This list is of people who are biracial and of African-American and Hispanic descent. On this entry I wrote about a missing young girl who was listed as Hispanic but “looked” black to me. Someone posted the following comment:
I just wanted mention that being Latino and looking Black are not separate cultural states. There are many Latinos who are of Afro-Caribbean heritage given that a great deal of Latin America takes place in the Caribbean and historically much of the African slave trade took folks to Latin American islands and nations on the Caribbean and near-Atlantic.
This list isn’t that long; I expect there are probably more people on Charley that meet the requirements, that I just don’t know about.
- Patrick Kennedy Alford Jr.
- Osvaldo Baro
- Terrance S. Bonilla
- Michael James Borges
- Devin Janelle Brown-Bousetta
- Kamyle Stephanie Burgos Ortiz
- Gebar Lynon Byrd Jr.
- Marco Antonio Cadenas
- Keyla Contreras
- Natasha Paula Corley
- Pinkie Mae Davis-Herron
- Nadia Lynn Drummond
- Acacia Nicole Duvall and Jon Pierre Duvall
- Sarah Raquel Elsafi and Tariq Ahmed Elsafi
- Youssef Nabil Elsayed Hassan
- Kristopher Bryan Lewis
- Gustavo Machado
- Natanalie Marie Perez
- Victor Leonard Richardson III
- Rolando Salas Jusino
- Abigail Smith and Isabell Lena Smith
- Irwin Yafeth Stewart
- Jocelyn Emilia Turcios
- Elyssa Marie Vasquez
This is a not infrequent problem. Many times, people self-identify themselves based on skin tone, not their true anatomical history.
In my experience, this is the most accurate when it comes to people with paler skin from the U.S. It’s pretty common for them to just assume they’re exclusively of European descent, though DNA evidence is starting to reveal that this isn’t necessarily true (https://blog.23andme.com/ancestry/our-hidden-african-ancestry/). Race/ethnicity has surprisingly little to do with anatomy, though. There’s a lot more physical/genetic variance found within any particular ‘racial’ group than between them. Population geneticists write about this extensively; I recommend Spencer Wells’s books to anyone interested.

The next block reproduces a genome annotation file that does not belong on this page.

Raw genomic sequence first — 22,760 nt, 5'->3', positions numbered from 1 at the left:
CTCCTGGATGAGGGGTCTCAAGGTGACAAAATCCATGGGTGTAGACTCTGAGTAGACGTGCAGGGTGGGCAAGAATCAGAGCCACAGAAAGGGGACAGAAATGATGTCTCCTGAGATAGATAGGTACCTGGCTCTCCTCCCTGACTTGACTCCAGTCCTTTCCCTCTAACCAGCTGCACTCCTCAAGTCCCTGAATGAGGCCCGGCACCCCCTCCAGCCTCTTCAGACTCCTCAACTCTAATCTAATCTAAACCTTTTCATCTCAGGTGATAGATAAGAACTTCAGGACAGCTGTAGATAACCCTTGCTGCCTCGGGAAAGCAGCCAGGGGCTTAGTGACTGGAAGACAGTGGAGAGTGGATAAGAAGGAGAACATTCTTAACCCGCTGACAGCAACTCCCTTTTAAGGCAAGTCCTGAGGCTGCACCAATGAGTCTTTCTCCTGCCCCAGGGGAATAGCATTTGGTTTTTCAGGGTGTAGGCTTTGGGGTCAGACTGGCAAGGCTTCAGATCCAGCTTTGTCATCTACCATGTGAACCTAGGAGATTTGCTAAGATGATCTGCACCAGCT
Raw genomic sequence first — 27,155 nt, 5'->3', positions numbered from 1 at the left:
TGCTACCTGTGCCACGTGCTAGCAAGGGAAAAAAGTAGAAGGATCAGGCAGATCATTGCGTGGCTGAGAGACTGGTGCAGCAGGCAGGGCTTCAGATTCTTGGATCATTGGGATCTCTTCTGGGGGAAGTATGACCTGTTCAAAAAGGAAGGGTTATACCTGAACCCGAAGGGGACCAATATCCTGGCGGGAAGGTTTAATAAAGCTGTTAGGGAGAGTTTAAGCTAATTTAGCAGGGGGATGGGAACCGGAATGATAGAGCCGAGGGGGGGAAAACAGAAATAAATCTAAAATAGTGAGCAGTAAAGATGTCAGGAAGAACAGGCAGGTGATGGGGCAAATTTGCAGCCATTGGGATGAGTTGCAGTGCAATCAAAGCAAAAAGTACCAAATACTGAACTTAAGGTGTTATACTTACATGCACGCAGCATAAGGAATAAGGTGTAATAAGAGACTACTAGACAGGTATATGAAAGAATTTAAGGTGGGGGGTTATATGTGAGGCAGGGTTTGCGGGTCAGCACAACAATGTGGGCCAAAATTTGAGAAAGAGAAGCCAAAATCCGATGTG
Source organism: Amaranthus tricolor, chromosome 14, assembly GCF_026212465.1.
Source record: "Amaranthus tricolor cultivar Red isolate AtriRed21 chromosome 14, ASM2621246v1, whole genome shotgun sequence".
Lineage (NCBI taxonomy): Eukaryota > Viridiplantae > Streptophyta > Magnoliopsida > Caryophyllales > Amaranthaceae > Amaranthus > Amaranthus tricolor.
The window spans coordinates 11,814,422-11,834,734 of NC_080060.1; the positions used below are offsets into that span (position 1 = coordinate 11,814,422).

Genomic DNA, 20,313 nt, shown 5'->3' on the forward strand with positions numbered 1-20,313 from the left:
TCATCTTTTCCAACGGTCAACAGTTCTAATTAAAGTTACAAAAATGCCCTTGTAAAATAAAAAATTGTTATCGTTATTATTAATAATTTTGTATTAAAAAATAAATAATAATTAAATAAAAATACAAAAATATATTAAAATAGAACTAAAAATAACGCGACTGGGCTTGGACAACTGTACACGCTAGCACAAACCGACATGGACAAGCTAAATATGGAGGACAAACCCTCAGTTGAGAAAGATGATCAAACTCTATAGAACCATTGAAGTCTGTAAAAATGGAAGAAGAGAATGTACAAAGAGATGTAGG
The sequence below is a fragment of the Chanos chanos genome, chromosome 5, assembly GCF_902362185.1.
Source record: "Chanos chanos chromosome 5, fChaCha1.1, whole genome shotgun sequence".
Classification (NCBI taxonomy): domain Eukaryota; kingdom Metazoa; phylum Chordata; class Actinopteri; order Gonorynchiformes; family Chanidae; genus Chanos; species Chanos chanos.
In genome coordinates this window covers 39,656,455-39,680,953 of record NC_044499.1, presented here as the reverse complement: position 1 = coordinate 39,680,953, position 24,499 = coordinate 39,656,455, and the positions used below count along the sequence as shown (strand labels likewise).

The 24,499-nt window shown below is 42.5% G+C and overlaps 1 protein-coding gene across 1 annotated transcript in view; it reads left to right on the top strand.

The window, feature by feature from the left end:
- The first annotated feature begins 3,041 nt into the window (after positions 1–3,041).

I am a biracial woman (black/white) from Florida…I’m often assumed to be Latina/Hispanic because of my light skin and dark hair.
People are often surprised to find out that I’m not.
The person who wrote that comment to Meaghan is correct. There is sometimes an overlap because “Hispanic” isn’t actually a real racial classification.
One can be Hispanic and be black, white, Asian, or multiracial. There is also a variety of phenotypes (looks)…in Florida you will see “white” Hispanics with blond or light brown hair, you will see Afro-Latinos with dark brown skin, and the more stereotypical Latin look with a tanned complexion and jet black hair.
The slave trade and colonization had a lot to do with this.
Speaking of Hispanic/Latin, the two pictures of Robert Louie Taylor appear to be two different people. The man on the right has a “Hispanic” look about him, with a darker complexion, a curved hairline, defined eyebrows and a narrow nose. The man on the right has a much lighter complexion, a hairline that goes straight across and a much more squared-off jawline and wider nose. His eyebrows are also sparse in comparison.
Sorry, the first man I mentioned is on the left, not right.